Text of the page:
Hudson Square-based NY Equity Management has filed applications for a five-story, 10-unit residential building at 684 Madison Street, in central Bedford-Stuyvesant, 10 blocks north of the Utica Avenue stop on the A and C trains. The building will measure 7,973 square feet in total, and units will average 797 square feet apiece. Flushing-based Frank Quatela is the architect of record, and a dilapidated two-story townhouse must first be demolished.
After 52 years in an imposing eight-story building at the corner of Fifth Avenue and 12th Street in Greenwich Village, Forbes Magazine moved to new headquarters in Jersey City last year. Now the new owner, New York University, has filed plans to expand the 1925 office building at 60 Fifth Avenue.
Great Neck-based Kalico Group has filed applications for a four-story, two-unit residential building at 620 West 148th Street, in Hamilton Heights, three blocks north of the 1 train’s stop at 145th Street. The building will measure 3,754 square feet in total, and one unit will be located on the first floor, while the second will span floors two through four. Long Island-based Sion Hourizadeh is the applicant of record. The 15-foot wide lot is currently vacant.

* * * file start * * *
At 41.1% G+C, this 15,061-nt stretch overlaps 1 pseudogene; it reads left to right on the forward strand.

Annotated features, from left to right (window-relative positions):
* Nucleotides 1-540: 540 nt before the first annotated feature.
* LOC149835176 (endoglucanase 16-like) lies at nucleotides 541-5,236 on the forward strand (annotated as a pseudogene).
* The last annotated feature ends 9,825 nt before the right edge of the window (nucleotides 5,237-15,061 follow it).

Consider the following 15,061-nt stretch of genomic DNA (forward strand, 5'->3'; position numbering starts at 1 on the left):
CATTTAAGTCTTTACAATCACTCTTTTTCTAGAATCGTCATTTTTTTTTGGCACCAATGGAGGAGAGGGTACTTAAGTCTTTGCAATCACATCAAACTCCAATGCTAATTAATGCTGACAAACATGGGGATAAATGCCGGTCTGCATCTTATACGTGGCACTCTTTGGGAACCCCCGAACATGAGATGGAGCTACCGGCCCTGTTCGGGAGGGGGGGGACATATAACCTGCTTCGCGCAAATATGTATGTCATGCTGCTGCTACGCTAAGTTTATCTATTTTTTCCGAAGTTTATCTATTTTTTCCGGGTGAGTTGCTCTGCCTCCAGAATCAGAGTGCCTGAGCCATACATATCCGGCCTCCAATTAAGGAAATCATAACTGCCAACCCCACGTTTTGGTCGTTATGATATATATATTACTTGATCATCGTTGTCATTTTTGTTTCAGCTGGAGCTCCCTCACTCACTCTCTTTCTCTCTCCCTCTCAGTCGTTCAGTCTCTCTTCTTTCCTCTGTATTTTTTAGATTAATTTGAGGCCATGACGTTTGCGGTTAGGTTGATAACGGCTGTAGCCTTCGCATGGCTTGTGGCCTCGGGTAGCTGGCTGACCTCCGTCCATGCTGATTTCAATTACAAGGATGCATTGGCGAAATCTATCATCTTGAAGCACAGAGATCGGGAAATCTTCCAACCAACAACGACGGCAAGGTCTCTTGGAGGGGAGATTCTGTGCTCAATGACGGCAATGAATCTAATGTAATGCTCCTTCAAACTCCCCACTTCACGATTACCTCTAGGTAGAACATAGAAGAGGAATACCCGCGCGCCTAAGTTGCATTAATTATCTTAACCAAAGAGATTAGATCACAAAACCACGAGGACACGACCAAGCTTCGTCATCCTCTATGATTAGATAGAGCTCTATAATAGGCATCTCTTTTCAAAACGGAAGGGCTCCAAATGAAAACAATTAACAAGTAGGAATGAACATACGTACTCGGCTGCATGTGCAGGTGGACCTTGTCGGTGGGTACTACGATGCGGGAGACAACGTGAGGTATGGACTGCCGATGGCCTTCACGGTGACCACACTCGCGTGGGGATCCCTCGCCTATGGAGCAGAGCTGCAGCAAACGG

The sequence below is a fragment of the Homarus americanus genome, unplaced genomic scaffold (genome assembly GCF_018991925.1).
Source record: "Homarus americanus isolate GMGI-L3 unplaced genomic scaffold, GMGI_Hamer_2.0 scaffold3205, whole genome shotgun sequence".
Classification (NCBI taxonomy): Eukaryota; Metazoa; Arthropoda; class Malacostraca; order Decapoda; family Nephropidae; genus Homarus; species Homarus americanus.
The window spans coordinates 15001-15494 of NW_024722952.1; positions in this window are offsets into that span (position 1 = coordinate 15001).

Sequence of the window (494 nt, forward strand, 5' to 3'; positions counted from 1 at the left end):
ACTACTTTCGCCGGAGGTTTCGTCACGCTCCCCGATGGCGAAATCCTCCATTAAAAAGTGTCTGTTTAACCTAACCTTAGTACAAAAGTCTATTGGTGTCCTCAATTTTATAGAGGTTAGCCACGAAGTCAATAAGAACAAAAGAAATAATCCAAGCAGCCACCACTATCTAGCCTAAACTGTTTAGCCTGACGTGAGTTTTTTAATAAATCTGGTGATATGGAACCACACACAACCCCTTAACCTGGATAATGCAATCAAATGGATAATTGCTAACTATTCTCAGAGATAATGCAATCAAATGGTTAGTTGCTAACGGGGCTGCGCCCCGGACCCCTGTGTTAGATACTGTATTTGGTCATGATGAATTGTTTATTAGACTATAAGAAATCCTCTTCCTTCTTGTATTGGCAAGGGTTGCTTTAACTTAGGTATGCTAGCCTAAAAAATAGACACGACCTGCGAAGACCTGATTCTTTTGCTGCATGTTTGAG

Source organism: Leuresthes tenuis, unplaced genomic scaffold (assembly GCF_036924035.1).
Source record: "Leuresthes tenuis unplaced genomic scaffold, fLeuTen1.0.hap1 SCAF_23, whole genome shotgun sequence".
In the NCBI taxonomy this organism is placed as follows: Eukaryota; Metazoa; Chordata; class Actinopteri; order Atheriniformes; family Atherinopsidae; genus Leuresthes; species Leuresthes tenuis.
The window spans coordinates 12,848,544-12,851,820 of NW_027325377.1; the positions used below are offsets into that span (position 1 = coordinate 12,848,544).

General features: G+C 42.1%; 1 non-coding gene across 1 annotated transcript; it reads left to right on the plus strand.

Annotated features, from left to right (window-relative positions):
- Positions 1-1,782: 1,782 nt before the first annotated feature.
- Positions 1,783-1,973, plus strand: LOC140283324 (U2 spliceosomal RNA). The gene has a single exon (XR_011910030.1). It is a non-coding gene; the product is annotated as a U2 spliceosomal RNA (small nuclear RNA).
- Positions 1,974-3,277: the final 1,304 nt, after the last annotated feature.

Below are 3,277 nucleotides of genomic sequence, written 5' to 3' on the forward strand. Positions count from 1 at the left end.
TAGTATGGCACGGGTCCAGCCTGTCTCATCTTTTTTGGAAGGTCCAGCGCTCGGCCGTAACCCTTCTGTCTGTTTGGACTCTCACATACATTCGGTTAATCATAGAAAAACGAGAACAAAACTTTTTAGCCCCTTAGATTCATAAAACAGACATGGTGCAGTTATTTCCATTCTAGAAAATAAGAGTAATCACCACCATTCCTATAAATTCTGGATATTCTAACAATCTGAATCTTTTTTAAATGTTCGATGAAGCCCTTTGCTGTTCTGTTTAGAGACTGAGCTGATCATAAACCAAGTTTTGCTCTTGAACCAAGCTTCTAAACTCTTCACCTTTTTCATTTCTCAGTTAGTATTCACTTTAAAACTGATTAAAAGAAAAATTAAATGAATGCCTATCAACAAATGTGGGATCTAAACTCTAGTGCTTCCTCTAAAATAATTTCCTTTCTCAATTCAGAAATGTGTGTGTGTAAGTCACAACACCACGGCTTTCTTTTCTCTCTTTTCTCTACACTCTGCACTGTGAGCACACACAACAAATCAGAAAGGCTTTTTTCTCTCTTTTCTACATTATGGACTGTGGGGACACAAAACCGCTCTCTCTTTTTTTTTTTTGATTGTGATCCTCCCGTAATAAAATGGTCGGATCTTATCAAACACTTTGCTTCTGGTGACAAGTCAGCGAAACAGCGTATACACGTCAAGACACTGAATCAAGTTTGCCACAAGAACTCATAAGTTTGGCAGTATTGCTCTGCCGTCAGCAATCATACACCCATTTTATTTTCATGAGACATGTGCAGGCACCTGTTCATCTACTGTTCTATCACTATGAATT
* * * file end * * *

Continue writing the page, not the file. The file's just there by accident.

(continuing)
New Jersey-based Pulte Homes is currently constructing a 38-unit townhouse development at 1 County Road, in Bergen County’s borough of Cresskill. The residential project will feature three-story, three-bedroom homes, according to NorthJersey.com. The site was once home to a garden nursery, which has since been demolished, and completion is expected by the end of 2016. Excavation is currently underway, and sales are scheduled to launch next spring.
Great Neck-based Shelter Rock Builders has filed applications for a three-story, three-unit residential building at 1067 Teller Avenue, in Concourse Village, four blocks from the Melrose Metro North station, or nine blocks from 167th Street stop on the B and D trains. The townhouse-style building will measure just 3,271 square feet, and full-floor units will average 1,090 square feet apiece. Queens-based Gerald Caliendo is the architect of record, and site’s former three-story building was demolished in 2001 by the HPD.